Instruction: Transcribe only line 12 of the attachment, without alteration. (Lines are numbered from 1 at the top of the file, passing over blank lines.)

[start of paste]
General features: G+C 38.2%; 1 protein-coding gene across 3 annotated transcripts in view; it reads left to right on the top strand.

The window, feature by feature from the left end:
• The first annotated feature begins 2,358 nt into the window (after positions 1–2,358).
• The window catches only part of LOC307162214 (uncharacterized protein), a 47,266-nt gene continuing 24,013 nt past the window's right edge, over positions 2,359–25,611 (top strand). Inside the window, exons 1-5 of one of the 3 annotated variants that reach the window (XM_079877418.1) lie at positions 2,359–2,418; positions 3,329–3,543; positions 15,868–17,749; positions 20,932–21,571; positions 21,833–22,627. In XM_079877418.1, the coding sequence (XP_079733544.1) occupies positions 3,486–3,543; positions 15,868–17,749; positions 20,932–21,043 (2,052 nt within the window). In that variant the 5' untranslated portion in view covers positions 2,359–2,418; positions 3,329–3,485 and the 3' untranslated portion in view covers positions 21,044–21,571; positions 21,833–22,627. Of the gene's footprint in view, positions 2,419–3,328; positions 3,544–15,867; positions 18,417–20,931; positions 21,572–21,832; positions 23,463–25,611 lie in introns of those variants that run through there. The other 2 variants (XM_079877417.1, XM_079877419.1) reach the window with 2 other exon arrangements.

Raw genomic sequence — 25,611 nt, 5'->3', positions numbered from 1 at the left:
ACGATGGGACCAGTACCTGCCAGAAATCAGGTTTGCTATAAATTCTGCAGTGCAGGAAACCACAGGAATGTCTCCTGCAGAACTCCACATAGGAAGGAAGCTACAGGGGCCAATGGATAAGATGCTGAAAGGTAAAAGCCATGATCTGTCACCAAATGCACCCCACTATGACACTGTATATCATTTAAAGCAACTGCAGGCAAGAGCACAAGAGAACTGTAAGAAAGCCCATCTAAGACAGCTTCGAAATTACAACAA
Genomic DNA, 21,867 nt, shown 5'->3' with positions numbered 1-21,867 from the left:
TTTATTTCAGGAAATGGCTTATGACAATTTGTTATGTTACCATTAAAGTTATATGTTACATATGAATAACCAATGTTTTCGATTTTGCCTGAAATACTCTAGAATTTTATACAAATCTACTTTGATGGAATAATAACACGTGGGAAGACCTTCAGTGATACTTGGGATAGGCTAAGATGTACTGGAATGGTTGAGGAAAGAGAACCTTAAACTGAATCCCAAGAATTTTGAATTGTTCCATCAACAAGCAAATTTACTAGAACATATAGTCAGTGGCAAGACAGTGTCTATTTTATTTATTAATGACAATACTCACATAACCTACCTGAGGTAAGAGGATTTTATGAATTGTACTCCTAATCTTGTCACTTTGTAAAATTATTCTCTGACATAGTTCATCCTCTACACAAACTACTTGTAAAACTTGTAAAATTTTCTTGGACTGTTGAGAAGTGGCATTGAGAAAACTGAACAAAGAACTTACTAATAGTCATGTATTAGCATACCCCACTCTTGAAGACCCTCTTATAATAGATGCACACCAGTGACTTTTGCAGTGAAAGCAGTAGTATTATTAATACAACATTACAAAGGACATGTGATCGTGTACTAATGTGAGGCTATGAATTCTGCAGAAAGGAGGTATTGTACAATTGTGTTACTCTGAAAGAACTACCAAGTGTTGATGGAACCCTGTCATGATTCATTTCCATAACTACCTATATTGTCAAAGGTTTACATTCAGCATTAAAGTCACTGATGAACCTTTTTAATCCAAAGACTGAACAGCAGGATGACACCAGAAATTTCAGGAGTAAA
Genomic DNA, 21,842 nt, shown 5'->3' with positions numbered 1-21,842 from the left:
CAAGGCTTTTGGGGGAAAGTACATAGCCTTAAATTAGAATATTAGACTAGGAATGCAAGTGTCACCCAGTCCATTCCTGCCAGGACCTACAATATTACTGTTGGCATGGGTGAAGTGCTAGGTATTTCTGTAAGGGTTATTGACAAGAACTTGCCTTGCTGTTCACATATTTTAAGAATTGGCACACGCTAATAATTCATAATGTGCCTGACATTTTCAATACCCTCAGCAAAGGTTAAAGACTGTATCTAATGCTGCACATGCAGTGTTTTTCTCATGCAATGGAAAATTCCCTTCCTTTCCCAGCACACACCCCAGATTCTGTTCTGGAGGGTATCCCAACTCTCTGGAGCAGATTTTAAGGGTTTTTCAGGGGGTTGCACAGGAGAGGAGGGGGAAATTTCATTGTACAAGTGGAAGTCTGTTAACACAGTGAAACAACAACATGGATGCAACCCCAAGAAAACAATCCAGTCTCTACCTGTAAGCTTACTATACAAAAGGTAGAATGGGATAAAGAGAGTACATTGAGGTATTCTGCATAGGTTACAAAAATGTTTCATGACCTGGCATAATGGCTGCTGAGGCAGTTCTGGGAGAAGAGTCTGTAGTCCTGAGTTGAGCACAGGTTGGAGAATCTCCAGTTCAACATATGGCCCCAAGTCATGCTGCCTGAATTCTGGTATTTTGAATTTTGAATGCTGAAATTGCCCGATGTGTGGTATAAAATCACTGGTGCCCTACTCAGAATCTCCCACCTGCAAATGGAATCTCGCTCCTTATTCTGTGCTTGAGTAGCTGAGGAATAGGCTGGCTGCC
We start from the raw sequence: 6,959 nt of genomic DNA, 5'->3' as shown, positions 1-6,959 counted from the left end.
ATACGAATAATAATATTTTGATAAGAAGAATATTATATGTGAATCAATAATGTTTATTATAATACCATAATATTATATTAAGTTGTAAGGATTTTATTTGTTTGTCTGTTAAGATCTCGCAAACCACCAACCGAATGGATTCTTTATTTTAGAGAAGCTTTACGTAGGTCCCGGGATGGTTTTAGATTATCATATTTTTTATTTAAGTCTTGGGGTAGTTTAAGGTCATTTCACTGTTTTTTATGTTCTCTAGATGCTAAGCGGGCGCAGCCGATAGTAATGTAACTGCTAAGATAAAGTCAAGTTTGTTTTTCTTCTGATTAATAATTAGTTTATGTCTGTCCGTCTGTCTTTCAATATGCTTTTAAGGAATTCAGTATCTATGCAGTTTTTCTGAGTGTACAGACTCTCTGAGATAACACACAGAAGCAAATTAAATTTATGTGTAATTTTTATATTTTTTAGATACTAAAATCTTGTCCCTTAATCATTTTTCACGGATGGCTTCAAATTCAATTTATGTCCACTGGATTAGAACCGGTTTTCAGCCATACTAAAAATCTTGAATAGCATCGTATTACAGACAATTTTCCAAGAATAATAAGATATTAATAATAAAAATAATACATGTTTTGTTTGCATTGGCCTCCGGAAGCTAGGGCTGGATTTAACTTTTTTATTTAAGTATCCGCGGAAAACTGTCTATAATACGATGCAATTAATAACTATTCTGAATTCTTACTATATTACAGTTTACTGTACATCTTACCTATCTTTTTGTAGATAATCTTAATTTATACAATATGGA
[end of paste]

ATACGAATAATAATATTTTGATAAGAAGAATATTATATGTGAATCAATAATGTTTATTATAATACCATAATATTATATTAAGTTGTAAGGATTTTATTTGTTTGTCTGTTAAGATCTCGCAAACCACCAACCGAATGGATTCTTTATTTTAGAGAAGCTTTACGTAGGTCCCGGGATGGTTTTAGATTATCATATTTTTTATTTAAGTCTTGGGGTAGTTTAAGGTCATTTCACTGTTTTTTATGTTCTCTAGATGCTAAGCGGGCGCAGCCGATAGTAATGTAACTGCTAAGATAAAGTCAAGTTTGTTTTTCTTCTGATTAATAATTAGTTTATGTCTGTCCGTCTGTCTTTCAATATGCTTTTAAGGAATTCAGTATCTATGCAGTTTTTCTGAGTGTACAGACTCTCTGAGATAACACACAGAAGCAAATTAAATTTATGTGTAATTTTTATATTTTTTAGATACTAAAATCTTGTCCCTTAATCATTTTTCACGGATGGCTTCAAATTCAATTTATGTCCACTGGATTAGAACCGGTTTTCAGCCATACTAAAAATCTTGAATAGCATCGTATTACAGACAATTTTCCAAGAATAATAAGATATTAATAATAAAAATAATACATGTTTTGTTTGCATTGGCCTCCGGAAGCTAGGGCTGGATTTAACTTTTTTATTTAAGTATCCGCGGAAAACTGTCTATAATACGATGCAATTAATAACTATTCTGAATTCTTACTATATTACAGTTTACTGTACATCTTACCTATCTTTTTGTAGATAATCTTAATTTATACAATATGGA